Birth rate and ramet longevity (i.e. the lifespan of an individual ramet) show a considerable variability between species. A community analysis on meadow plant species found the branching intensity of min. 1, max. 11 rhizome branches per ramet per year and revealed three major categories according to ramet longevity: species with annual ramets, species with perennial ramets and species with mostly biennial ramets (Tamm et al. 2002). Death of ramets may also be caused by pests, e.g. in water hyacinth, Eichhornia crassipes (Mart.) Solms, where ramets are virtually immortal (complete tissue replacement occurs every few months), but destruction of the apical meristem results in the death of the ramet via loss of regenerative capability (Center 1987). Also, there are scarce examples for density-dependent ramet mortality, notedly shoot self-thinning in clonal plants (de Kroon and Kalliola 1995). “Yoda’s power law” predicts an increase in average plant biomass associated with a decrease in plant density for a crowded even-aged plant population. The log–log plot of average plant mass versus plant density reveals a straight “self-thinning” line of slope − 3/2 (e.g. Weller 1987). In populations of clonal perennial herbs, however, ramet density is usually restricted by environmental controls and certain rules internal to the plant (Hutchings 1979).

Ramet mortality plays a role in the emergence of some interesting real-world spatial patterns, e.g. central die-back and fairy rings. During central die-back, the oldest spacers and storage organs at the centre of a clonal patch die, leaving an empty central area. Spacers may grow back into this area, leaving a “dead zone” between the re-populated region and the previously existing patch. This annual dead zone is known as a “fairy ring” (Wong et al. 2011). Many clonal plants are characterized by tussock growth forms. In a simulation study, Herben and Novoplansky (2008) examined self-/non-self-discrimination on the spatial distribution and patterning of ramets. They showed that compact tussocks can be generated as a transient phenomenon that typically disappears at equilibrium, when space is uniformly populated by intermingled ramets of different genets, and this outcome is reached independently of architectural and growth attributes of the plants.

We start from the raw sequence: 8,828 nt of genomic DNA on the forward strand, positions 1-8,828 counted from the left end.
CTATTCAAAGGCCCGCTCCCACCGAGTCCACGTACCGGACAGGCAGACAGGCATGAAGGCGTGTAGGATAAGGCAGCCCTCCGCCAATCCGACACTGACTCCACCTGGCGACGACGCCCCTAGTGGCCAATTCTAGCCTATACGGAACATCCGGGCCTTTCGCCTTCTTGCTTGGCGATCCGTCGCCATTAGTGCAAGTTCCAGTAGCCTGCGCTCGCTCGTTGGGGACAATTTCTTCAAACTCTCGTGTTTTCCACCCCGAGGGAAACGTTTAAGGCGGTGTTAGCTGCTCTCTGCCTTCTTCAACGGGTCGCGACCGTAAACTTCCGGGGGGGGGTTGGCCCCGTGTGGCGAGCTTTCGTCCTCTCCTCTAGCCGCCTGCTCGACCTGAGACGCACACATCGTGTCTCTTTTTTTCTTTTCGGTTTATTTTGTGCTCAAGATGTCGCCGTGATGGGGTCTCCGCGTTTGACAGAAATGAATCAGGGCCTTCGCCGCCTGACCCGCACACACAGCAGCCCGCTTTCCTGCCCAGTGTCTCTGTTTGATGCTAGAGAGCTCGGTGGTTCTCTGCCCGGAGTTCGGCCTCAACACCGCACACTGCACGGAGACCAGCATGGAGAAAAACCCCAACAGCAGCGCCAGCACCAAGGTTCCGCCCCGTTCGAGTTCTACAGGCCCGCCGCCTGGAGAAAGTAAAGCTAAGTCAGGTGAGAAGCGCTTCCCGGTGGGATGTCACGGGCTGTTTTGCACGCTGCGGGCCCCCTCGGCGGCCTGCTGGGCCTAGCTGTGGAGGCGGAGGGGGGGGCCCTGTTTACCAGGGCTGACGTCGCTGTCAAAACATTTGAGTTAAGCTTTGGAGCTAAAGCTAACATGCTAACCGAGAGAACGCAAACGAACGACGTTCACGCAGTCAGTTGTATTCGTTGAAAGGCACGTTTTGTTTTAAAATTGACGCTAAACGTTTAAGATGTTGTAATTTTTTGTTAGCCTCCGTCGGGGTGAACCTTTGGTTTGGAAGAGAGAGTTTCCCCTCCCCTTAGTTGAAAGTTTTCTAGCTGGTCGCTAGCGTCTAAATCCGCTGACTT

We investigated the effects of ramet mortality on clonal growth by means of a model, based on a cellular automaton. This model provides a convenient tool for investigating several ramet generations in several repetitions. We tested, inter alia, the efficiency of occupation (i.e. number of ramets in the field) at different ramet mortality rates. Our expectation was that higher ramet mortality would be associated with lower occupation.


We investigated clonal growth in a homogeneous environment using a stochastic, spatially explicit dynamic model (see Oborny and Englert 2012). The space was represented by a two-dimensional lattice consisting of 150 × 150 hexagonal cells, called “sites”. The boundaries were closed.

Every simulation instance represented the growth of a single clone (genet), which consisted of ramets and spacers between ramets. The process started from one seed placed into the otherwise empty field at a randomly selected site near the centre of the field with a pre-defined principal direction of growing. In the first step, the seed developed into a ramet and produced two spacer tips into adjacent cells, one in the principal growing direction of the branch and another laterally, with an α branching angle (see Fig. 1), to the left or to the right with equal probability (P = 0.5). In the second step, as each site could contain only a single ramet (i.e. could be empty or occupied), new ramets were produced only if the chosen adjacent sites were empty. In the third step, they initiated new spacers. If a chosen site was occupied or the stolon tip hits the boundary, the affected stolon tip got aborted.